Defining cov-lite loans as those without any maintenance or financial triggers may provide incentives for market players to incorporate a loose maintenance covenant. These 'cov-loose' transactions, as some have called them, are already in the market, muddying the waters.

"Cov-lite has become a definition of art as opposed to science," says Gold. "There are covenants and there are covenants. One can put a covenant in a transaction that is so wide that from a practical perspective it is cov-lite. So, what we are doing is to drill down and understand how meaningful the covenants in place are. Having a maintenance covenant that is wide from our perspective is the same thing as having a cov-lite transaction."

As such, the approach taken by S&P to discount expected recovery rates on loans defined as cov-lite is conceded as an initial step, and the agency is soliciting feedback from the market on the definition and treatment of these loans. The end point could be prescribing restrictive covenants or even maintenance tests by category, capping debt levels and cashflow, and restricting incurrence of additional debt.

Challenging

"In practice, however, this would be challenging to implement across the board because loan covenants are not homogeneous, definitions can be gamed, and the relevant headroom or limit is difficult to quantify," says Tesher.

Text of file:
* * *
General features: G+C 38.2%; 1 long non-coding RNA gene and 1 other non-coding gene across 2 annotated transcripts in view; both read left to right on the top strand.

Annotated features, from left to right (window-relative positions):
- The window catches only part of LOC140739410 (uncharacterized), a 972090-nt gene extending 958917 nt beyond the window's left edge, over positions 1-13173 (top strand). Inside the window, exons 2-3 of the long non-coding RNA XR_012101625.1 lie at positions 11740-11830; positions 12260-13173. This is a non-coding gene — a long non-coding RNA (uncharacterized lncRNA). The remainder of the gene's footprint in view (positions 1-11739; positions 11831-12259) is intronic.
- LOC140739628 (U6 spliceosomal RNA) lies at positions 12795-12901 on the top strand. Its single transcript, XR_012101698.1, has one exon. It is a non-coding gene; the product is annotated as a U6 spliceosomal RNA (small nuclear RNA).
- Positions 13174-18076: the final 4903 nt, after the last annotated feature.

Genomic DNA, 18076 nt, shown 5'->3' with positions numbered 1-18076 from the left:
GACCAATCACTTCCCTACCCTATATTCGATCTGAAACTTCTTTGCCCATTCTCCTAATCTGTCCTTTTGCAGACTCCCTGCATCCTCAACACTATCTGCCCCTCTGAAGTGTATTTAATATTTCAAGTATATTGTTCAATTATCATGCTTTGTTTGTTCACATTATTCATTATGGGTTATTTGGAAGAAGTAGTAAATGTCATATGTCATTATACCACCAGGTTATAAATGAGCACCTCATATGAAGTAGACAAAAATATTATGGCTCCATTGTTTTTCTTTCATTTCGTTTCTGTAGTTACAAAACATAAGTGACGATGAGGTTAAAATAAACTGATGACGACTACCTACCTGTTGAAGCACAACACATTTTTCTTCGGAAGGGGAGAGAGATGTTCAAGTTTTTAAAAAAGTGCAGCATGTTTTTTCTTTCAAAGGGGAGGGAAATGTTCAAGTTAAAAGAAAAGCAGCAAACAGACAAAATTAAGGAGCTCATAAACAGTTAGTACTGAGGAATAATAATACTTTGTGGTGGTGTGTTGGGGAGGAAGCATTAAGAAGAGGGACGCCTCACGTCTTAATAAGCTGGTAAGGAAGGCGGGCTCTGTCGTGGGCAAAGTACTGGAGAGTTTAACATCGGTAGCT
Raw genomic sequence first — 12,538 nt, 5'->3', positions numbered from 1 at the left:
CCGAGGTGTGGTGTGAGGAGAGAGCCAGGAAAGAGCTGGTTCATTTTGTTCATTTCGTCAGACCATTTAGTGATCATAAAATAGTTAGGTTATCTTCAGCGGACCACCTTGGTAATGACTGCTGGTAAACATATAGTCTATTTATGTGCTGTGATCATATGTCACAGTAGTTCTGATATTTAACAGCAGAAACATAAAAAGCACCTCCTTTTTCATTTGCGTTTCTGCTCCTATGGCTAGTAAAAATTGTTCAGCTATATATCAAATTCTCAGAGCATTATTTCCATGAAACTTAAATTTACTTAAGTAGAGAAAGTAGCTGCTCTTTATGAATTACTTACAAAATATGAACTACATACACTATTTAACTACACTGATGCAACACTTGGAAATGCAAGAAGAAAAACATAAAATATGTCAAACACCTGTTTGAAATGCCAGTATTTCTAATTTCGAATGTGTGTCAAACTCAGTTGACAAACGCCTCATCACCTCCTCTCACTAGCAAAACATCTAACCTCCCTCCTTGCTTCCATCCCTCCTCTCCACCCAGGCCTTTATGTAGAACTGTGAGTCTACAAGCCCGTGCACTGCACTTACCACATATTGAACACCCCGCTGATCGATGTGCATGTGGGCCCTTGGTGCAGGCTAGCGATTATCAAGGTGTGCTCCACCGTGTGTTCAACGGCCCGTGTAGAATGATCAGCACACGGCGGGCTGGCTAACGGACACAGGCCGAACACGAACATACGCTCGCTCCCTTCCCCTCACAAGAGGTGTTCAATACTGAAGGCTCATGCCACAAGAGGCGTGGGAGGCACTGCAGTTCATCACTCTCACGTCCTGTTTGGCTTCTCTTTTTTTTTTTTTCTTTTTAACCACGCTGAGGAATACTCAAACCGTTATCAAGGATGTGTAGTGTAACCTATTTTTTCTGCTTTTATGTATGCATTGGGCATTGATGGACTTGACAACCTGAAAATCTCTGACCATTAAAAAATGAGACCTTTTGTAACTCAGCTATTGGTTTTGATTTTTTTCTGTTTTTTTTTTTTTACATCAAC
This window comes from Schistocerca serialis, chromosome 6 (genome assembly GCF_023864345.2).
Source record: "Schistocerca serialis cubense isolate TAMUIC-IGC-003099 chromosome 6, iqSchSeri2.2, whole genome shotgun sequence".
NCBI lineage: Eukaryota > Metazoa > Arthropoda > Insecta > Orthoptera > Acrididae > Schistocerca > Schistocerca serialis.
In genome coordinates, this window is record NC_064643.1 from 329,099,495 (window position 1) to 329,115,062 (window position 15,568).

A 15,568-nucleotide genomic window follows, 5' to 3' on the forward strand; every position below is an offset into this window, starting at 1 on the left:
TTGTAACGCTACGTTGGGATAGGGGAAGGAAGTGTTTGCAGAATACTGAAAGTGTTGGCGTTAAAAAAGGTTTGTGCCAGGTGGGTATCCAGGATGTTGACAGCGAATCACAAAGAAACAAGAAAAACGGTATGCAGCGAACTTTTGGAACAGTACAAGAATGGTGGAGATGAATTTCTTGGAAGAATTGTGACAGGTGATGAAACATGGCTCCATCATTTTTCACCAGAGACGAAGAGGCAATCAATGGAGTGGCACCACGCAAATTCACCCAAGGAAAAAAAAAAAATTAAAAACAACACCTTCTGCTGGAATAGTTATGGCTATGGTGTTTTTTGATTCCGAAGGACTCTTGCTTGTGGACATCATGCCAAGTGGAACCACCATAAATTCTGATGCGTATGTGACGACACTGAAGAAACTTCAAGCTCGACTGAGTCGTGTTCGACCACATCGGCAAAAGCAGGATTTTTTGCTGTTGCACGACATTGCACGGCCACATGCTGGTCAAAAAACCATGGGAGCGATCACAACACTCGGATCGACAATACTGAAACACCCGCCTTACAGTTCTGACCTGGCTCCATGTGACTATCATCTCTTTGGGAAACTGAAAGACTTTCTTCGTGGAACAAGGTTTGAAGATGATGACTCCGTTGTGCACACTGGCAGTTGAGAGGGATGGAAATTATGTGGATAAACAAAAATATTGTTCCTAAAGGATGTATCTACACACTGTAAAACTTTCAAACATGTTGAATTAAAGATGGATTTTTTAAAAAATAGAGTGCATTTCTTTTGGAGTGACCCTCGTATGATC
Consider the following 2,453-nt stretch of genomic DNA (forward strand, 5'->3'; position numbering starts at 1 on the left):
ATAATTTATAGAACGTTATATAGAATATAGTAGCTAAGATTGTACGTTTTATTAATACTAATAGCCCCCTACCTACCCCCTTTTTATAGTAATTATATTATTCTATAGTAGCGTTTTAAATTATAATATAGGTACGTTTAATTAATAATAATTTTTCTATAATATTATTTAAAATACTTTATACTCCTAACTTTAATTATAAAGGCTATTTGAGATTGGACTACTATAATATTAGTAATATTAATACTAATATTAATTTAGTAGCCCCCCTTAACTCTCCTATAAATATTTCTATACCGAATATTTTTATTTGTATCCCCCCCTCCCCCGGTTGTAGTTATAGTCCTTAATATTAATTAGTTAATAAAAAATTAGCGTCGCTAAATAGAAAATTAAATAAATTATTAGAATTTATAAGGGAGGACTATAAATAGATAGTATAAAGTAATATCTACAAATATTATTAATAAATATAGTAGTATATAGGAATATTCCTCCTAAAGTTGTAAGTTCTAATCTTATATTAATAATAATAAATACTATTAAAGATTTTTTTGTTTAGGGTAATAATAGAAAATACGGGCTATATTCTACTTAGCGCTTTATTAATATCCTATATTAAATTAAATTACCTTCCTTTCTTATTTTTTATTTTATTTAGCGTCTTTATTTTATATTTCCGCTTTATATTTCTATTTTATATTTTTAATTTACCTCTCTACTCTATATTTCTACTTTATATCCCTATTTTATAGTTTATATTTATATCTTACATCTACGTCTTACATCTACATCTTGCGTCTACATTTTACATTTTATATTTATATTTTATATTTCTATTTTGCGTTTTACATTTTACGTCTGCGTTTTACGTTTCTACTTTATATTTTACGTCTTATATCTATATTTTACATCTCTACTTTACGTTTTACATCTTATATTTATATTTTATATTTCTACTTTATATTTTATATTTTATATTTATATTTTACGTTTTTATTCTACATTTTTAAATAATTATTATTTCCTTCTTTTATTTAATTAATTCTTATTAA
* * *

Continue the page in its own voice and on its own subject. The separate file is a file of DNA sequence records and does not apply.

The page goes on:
Others, however, argue the dominance of cov-lite loans in the primary market is temporary and may change as institutional investor demand cools. "As the S&P report points out, the number of cov-lite deals being done is still very much in the minority," says Tim Polglase, head of leveraged finance at law firm Allen & Overy in London. "Cov-lite is a function of institutional investor demand, since banks have been less keen than non-bank investors on holding cov-lite paper. If demand from non-bank lenders weakens, then the growth of cov-lite is likely to slow or possibly even reverse."

That demand, however, has been rock solid for the past two years. The sense from CLO managers and investors is less that they are keen on cov-lites, but that they simply can't be avoided in the US and will increasingly become a fact of life in Europe.

"Of course, we look at the covenant package when sourcing assets because that is our safety net," says a London-based CLO manager. "If we see a very good company with a cov-lite package, then you can justify it. The difficulty comes where you have weaker companies with a cov-lite structure on top. The combination can lead to weaker investments and that is the concern."